Employment First: Achieving Integrated Employment for All

Earlier this week, NCWD/Youth staff had the pleasure of participating in Washington, DC’s Achieving Employment First Conference sponsored by the Georgetown University Center for Child and Human Development. According to the Association of People Supporting Employment First (APSE) Employment First is a concept in which “employment in the general workforce is the first and preferred outcome in the provision of publicly funded services for all working age citizens with disabilities, regardless of level of disability.”

People with disabilities want real jobs with real wages and more and more states are realizing that successful implementation of Employment First policies and philosophies are a way to get there. These policies also facilitate the workforce inclusion of people with the most significant disabilities. In October 2012, Washington, DC joined this growing movement when the mayor issued a proclamation declaring DC an Employment First state.

Washington, DC is still new to the Employment First movement. In total, 24 states have an official Employment First policy, 8 of which have passed legislation and 16 of which have an Executive Order or directive on the topic. An additional 12 states have begun Employment First initiatives, but have no formal policy. There is also a distinction among states as some have a cross-disability focus, while others specifically target individuals with intellectual and developmental disabilities. One of the early leaders in Employment First and the only state to have both legislation and an Executive Order on the issue is Washington state, where full implementation of the Working Age Adult Policy was achieved in 2006. Following this implementation, between 2007 and 2009 individuals in integrated employment increased by 54 percent and in 2011, 89% of adults with developmental disabilities were engaged in integrated employment in Washington.

Because states are in varying stages of Employment First exploration and implementation, the Administration on Intellectual and Developmental Disabilities (AIDD) has funded several organizations under the Partnerships in Employment Systems Change initiative to further enrich state collaboration. Additionally, the Department of Labor’s Office of Disability Employment Policy (ODEP) selected Washington state to participate in the Employment First State Leadership Mentor Program as a mentor state for protégé states Iowa, Oregon, and Tennessee. These states will receive technical assistance and funding from ODEP to implement their state plans on Employment First.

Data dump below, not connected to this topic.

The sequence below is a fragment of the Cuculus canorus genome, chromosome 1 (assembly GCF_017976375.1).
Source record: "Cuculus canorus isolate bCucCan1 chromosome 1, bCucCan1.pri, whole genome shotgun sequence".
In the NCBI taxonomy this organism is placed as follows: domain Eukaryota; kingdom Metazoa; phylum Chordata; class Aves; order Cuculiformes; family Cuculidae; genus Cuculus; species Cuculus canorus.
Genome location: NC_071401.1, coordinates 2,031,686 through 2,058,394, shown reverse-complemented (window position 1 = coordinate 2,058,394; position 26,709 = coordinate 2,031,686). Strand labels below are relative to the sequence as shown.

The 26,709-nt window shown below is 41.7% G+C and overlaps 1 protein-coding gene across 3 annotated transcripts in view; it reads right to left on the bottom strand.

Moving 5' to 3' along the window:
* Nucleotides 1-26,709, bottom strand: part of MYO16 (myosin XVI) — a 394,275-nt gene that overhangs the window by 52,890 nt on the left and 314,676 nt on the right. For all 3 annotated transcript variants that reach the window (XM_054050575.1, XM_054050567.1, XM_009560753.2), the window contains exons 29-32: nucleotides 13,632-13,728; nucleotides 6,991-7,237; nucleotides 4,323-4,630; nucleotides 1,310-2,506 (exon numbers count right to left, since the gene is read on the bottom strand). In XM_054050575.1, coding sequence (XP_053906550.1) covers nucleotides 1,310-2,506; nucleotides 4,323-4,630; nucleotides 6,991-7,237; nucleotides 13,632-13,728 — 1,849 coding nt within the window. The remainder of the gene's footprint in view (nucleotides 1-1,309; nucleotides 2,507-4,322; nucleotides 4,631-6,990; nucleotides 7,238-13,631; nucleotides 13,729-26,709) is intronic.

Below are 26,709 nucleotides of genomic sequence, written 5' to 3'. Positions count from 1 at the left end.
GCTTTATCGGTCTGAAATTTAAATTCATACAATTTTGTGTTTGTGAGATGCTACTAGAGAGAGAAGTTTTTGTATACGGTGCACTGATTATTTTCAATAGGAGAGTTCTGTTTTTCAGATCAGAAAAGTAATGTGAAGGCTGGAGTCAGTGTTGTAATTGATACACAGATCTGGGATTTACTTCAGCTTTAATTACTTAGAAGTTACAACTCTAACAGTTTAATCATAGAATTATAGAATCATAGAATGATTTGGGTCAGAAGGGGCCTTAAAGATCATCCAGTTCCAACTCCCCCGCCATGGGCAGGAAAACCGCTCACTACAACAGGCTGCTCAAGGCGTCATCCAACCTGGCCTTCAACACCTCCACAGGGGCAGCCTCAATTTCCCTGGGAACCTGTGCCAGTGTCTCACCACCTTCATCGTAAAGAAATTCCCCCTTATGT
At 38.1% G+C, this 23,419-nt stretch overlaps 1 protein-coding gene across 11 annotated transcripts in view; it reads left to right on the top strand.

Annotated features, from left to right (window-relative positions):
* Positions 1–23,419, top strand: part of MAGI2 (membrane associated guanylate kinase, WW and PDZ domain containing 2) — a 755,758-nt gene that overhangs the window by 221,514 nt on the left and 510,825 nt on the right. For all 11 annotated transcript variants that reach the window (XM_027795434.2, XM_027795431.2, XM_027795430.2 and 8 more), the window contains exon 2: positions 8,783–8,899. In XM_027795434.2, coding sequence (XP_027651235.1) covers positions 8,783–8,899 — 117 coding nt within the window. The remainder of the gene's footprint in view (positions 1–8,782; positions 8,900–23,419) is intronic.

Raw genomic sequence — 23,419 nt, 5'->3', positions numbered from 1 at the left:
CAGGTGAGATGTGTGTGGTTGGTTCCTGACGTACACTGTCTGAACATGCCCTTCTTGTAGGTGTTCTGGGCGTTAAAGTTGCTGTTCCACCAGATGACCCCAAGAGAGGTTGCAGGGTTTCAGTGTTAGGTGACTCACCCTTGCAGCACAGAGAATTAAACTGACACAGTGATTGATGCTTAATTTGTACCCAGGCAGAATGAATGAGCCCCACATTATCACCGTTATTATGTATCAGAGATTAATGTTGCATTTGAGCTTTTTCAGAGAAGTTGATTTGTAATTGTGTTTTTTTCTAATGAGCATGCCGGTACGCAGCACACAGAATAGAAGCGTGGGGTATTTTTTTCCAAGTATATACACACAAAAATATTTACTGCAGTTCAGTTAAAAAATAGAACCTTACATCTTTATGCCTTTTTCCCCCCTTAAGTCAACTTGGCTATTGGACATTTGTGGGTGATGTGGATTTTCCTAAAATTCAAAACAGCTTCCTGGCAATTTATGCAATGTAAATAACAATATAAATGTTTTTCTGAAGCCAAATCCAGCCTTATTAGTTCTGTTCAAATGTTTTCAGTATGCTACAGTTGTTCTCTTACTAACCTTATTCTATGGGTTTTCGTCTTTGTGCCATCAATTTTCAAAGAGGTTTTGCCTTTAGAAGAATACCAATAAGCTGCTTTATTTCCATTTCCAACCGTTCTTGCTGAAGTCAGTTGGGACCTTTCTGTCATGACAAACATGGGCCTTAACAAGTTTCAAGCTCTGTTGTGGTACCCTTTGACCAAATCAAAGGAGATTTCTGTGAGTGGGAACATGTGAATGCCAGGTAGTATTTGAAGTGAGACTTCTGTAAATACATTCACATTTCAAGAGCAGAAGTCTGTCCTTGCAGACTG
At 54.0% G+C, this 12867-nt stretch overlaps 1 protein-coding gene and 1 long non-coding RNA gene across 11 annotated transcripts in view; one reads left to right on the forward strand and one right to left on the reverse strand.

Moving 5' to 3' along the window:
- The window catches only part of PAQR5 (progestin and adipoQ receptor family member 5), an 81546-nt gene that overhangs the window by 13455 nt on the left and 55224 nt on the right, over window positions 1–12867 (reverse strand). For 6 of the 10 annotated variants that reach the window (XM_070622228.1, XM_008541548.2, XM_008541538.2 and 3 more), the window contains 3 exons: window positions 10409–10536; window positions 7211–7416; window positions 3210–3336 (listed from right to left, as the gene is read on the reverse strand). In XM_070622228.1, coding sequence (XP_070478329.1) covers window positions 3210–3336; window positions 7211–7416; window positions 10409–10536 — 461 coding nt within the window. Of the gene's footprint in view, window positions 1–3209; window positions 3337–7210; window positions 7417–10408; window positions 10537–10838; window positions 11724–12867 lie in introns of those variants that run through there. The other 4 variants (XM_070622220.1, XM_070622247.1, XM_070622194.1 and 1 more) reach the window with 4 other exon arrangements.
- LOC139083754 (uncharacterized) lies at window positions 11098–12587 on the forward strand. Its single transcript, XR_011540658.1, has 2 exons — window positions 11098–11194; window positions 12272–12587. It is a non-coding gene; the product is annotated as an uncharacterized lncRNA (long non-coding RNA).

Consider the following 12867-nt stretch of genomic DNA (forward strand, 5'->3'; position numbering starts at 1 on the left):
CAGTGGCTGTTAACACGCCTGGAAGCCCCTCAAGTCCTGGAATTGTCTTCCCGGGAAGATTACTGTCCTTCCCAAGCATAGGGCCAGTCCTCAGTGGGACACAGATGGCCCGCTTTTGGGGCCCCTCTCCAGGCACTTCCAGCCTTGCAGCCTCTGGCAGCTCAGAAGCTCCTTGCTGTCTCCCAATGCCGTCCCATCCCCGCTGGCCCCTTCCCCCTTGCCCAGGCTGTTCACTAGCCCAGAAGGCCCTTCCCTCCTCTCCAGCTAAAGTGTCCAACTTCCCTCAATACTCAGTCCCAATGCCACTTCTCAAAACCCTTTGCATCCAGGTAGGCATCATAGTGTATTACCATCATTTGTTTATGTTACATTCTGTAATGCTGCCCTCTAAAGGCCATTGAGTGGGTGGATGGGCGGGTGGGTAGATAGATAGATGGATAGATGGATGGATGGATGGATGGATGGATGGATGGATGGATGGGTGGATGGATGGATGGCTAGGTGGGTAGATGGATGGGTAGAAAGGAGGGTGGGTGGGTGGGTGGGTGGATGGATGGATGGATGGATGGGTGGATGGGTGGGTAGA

Below are some strategies used by Washington state and other states around the country to implement Employment First initiatives:

  • Raise expectations for ALL youth with disabilities so that they know they can and should enter the workforce;
  • Engage youth with disabilities in the processes of self-exploration and career exploration so they can find jobs that coordinate with their strengths and interests;
  • Train practitioners on customized employment principles. According to the Griffin-Hammis Associates approach to customized employment, we all customize our jobs in some way based on our interests and abilities. While, the average job-seeker will customize after being hired, for many people with significant disabilities customization is needed prior to beginning work in order to be successful on the job;
  • Raise awareness among potential employees of the opportunities for integrated employment in the community;
  • Share employment success stories with employers to alleviate fears and remove stereotypes;
  • Create partnerships with secondary and post-secondary institutions to ensure the expectation for work and necessary training skills are being taught;
  • Ensure all necessary stakeholders are invested in the effort collaboratively; and
  • Measure and track successes.

Remember, ALL people with disabilities can work and receive competitive wages. It’s up to all of us to ensure the policies and strategies are in place to achieve this goal.

To learn more about what your state is doing around Employment First, visit these related resources:

In order to fully achieve Employment First goals, it is also critical that youth with disabilities have an awareness of the jobs available to them and the necessary skills to be successful at their chosen career paths. NCWD/Youth has several helpful resources on the topic including:

By Dana Fink, Assistant Project Coordinator with the National Collaborative on Workforce & Disability for Youth at the Institute for Educational Leadership’s Center for Workforce Development

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